Late Quaternary sedimentation within a submarine channel-levee system offshore Cap Timiris, Mauritania

C. Zühlsdorff*, K. Wien, J. B.W. Stuut, R. Henrich

*Corresponding author for this work

Research output: Contribution to JournalArticleAcademicpeer-review


Aeolian and fluvial sediment transport to the Atlantic Ocean offshore Mauritania were reconstructed based on grain-size distributions of the carbonate-free silt fraction of three marine sediment records of Cap Timiris Canyon to monitor the climatic evolution of present-day arid north-western Africa. During the late Pleistocene, predominantly coarse-grained particles, which are interpreted as windborne dust, characterise glacial dry climate conditions with a low sea level and extended sand seas that reach onto the exposed continental shelf off Mauritania. Subsequent particle fining and the abrupt decrease in terrigenous supply are attributed to humid climate conditions and dune stabilisation on the adjacent African continent with the onset of the Holocene humid period. Indications for an ancient drainage system, which was discharging fluvial mud offshore via Cap Timiris Canyon, are provided by the finest end member for early to mid Holocene times. However, in comparison to the Senegal and Niger River further south, the river system connecting Cap Timiris Canyon with the Mauritanian hinterland was starved during the late Holocene and is non-discharging under present-day arid climate conditions.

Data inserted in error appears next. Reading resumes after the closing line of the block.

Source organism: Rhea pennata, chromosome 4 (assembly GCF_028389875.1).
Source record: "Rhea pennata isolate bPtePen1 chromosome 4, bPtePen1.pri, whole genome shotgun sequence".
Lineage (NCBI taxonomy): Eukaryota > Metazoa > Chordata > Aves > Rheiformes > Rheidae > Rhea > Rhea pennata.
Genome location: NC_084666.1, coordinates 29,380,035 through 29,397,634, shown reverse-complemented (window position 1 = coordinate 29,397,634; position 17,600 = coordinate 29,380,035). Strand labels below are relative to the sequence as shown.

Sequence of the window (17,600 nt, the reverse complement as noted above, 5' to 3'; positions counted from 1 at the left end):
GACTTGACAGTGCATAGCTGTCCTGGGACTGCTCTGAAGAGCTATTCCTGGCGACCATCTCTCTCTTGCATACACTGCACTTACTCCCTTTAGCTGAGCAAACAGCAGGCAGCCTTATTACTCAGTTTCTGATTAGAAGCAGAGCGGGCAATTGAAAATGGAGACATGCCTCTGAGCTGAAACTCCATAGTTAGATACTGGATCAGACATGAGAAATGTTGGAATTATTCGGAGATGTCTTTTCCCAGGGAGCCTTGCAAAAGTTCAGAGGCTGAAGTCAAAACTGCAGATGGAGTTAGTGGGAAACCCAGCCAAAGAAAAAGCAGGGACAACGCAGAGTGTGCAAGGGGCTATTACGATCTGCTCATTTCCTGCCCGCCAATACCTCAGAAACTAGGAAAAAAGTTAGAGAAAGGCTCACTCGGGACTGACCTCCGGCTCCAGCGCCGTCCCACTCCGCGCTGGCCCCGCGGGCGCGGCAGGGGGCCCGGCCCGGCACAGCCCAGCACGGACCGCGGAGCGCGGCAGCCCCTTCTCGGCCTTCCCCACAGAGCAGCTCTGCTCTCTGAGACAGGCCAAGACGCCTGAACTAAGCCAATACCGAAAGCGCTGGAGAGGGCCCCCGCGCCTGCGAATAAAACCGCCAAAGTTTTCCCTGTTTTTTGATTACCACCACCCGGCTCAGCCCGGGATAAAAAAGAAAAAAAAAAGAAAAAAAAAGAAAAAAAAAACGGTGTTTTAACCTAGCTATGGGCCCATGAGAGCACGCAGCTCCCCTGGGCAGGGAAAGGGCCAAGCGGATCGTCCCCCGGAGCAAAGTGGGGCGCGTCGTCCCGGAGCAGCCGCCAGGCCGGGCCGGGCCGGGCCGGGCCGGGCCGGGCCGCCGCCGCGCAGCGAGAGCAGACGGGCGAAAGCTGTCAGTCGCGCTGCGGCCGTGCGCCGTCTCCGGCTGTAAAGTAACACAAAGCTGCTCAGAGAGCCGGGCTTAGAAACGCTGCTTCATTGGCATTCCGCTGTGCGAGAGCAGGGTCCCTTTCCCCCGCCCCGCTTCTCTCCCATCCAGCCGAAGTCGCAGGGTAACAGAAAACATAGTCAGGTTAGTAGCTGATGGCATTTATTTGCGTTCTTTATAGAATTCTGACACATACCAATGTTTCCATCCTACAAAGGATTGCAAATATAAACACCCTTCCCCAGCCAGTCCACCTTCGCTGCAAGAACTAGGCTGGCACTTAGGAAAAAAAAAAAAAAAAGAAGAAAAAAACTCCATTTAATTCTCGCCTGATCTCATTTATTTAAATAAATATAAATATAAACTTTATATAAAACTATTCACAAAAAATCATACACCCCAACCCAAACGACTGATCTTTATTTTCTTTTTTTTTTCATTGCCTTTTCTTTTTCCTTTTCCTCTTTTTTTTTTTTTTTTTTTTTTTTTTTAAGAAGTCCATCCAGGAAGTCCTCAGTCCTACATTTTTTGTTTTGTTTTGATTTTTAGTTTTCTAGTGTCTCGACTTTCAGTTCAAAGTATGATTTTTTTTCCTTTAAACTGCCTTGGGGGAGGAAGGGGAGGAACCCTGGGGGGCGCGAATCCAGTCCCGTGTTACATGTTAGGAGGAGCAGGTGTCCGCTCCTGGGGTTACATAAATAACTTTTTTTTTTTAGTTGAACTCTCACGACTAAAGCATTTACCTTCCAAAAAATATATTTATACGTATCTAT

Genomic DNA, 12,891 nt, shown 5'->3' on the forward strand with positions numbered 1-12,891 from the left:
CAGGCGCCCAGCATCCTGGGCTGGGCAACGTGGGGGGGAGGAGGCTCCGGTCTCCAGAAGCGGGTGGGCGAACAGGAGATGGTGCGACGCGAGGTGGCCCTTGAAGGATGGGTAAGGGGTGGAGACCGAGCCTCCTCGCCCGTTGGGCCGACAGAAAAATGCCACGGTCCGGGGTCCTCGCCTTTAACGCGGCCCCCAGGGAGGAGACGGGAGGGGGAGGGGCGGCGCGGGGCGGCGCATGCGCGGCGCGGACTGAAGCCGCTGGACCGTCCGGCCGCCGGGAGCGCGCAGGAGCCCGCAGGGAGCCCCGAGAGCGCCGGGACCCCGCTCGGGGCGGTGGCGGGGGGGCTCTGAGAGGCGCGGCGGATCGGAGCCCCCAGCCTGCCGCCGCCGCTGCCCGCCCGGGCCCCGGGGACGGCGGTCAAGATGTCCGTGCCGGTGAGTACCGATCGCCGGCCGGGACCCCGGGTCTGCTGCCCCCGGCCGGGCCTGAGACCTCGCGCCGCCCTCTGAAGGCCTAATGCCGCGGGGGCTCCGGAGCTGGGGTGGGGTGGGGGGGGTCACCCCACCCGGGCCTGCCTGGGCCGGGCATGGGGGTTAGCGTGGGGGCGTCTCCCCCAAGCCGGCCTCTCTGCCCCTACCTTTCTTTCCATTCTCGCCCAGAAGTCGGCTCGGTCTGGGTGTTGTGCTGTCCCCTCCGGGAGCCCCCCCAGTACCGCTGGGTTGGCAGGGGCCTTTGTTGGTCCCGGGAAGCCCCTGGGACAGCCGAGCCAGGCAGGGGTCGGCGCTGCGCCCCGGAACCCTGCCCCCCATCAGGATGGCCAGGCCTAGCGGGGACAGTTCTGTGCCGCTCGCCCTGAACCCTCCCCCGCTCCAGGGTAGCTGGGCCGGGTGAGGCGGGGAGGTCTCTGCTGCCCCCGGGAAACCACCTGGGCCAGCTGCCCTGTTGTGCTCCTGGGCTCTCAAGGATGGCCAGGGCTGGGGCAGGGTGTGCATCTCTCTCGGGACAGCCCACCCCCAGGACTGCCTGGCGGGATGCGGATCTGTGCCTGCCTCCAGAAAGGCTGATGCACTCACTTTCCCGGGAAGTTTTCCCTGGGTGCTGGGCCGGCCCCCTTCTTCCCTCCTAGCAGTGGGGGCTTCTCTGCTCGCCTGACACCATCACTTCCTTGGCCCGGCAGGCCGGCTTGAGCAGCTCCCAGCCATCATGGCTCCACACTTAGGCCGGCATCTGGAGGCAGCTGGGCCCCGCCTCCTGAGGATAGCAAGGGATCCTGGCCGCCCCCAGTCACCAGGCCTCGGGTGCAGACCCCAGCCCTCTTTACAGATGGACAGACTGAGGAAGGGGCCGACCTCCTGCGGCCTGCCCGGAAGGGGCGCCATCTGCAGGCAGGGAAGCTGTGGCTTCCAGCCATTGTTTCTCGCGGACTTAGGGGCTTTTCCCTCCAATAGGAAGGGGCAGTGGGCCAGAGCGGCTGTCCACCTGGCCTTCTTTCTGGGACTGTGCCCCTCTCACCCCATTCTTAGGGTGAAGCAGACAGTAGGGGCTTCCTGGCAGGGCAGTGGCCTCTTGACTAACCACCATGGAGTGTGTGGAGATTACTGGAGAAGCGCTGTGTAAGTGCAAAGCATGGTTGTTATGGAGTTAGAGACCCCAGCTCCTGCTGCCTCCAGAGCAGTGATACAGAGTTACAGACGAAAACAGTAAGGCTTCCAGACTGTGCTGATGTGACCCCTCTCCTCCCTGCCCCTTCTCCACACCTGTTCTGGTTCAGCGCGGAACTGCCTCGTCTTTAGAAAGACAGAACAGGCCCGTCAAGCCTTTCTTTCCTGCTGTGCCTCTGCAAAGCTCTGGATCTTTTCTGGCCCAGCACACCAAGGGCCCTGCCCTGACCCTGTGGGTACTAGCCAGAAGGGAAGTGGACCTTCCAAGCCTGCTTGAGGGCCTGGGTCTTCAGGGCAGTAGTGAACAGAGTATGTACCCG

Original languageEnglish
Pages (from-to)217-234
Number of pages18
JournalMarine Geology
Issue number1-4
Publication statusPublished - 5 Jun 2007


  • aeolian supply
  • continental margin
  • end members
  • Holocene
  • late Pleistocene
  • marine sediments
  • north-west Africa
  • sedimentary processes


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